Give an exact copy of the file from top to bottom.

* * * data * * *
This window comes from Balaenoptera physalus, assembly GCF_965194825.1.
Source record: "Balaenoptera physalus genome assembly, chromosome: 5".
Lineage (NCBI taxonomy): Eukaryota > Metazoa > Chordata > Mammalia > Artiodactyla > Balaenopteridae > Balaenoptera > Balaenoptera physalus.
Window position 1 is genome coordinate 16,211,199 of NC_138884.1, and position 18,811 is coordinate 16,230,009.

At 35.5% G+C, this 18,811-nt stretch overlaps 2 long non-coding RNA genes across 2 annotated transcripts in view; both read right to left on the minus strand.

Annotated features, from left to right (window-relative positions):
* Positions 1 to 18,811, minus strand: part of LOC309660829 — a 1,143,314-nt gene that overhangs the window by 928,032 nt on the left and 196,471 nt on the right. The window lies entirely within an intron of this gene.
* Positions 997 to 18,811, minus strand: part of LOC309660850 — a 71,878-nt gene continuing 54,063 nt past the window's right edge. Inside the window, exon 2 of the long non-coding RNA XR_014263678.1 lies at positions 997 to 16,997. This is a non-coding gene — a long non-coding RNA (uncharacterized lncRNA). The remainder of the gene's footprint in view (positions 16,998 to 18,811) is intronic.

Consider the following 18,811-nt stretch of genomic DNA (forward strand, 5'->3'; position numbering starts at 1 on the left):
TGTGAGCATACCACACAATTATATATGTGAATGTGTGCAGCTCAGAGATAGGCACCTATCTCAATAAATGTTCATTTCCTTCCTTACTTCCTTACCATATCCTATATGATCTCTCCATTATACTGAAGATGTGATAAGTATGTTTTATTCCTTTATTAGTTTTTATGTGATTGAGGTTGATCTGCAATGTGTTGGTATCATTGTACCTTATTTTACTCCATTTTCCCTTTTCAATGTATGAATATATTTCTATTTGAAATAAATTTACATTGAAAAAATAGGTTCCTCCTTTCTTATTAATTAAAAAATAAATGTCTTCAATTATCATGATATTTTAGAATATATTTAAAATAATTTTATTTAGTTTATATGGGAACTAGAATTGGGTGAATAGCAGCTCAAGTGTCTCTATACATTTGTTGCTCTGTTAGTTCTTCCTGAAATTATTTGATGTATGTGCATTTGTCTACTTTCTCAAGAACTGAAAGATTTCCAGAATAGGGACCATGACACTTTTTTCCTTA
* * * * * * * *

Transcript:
This window comes from Balaenoptera physalus, assembly GCF_965194825.1.
Source record: "Balaenoptera physalus genome assembly, chromosome: 5".
Lineage (NCBI taxonomy): Eukaryota > Metazoa > Chordata > Mammalia > Artiodactyla > Balaenopteridae > Balaenoptera > Balaenoptera physalus.
Window position 1 is genome coordinate 16,211,199 of NC_138884.1, and position 18,811 is coordinate 16,230,009.

At 35.5% G+C, this 18,811-nt stretch overlaps 2 long non-coding RNA genes across 2 annotated transcripts in view; both read right to left on the minus strand.

Annotated features, from left to right (window-relative positions):
* Positions 1 to 18,811, minus strand: part of LOC309660829 — a 1,143,314-nt gene that overhangs the window by 928,032 nt on the left and 196,471 nt on the right. The window lies entirely within an intron of this gene.
* Positions 997 to 18,811, minus strand: part of LOC309660850 — a 71,878-nt gene continuing 54,063 nt past the window's right edge. Inside the window, exon 2 of the long non-coding RNA XR_014263678.1 lies at positions 997 to 16,997. This is a non-coding gene — a long non-coding RNA (uncharacterized lncRNA). The remainder of the gene's footprint in view (positions 16,998 to 18,811) is intronic.

Consider the following 18,811-nt stretch of genomic DNA (forward strand, 5'->3'; position numbering starts at 1 on the left):
TGTGAGCATACCACACAATTATATATGTGAATGTGTGCAGCTCAGAGATAGGCACCTATCTCAATAAATGTTCATTTCCTTCCTTACTTCCTTACCATATCCTATATGATCTCTCCATTATACTGAAGATGTGATAAGTATGTTTTATTCCTTTATTAGTTTTTATGTGATTGAGGTTGATCTGCAATGTGTTGGTATCATTGTACCTTATTTTACTCCATTTTCCCTTTTCAATGTATGAATATATTTCTATTTGAAATAAATTTACATTGAAAAAATAGGTTCCTCCTTTCTTATTAATTAAAAAATAAATGTCTTCAATTATCATGATATTTTAGAATATATTTAAAATAATTTTATTTAGTTTATATGGGAACTAGAATTGGGTGAATAGCAGCTCAAGTGTCTCTATACATTTGTTGCTCTGTTAGTTCTTCCTGAAATTATTTGATGTATGTGCATTTGTCTACTTTCTCAAGAACTGAAAGATTTCCAGAATAGGGACCATGACACTTTTTTCCTTA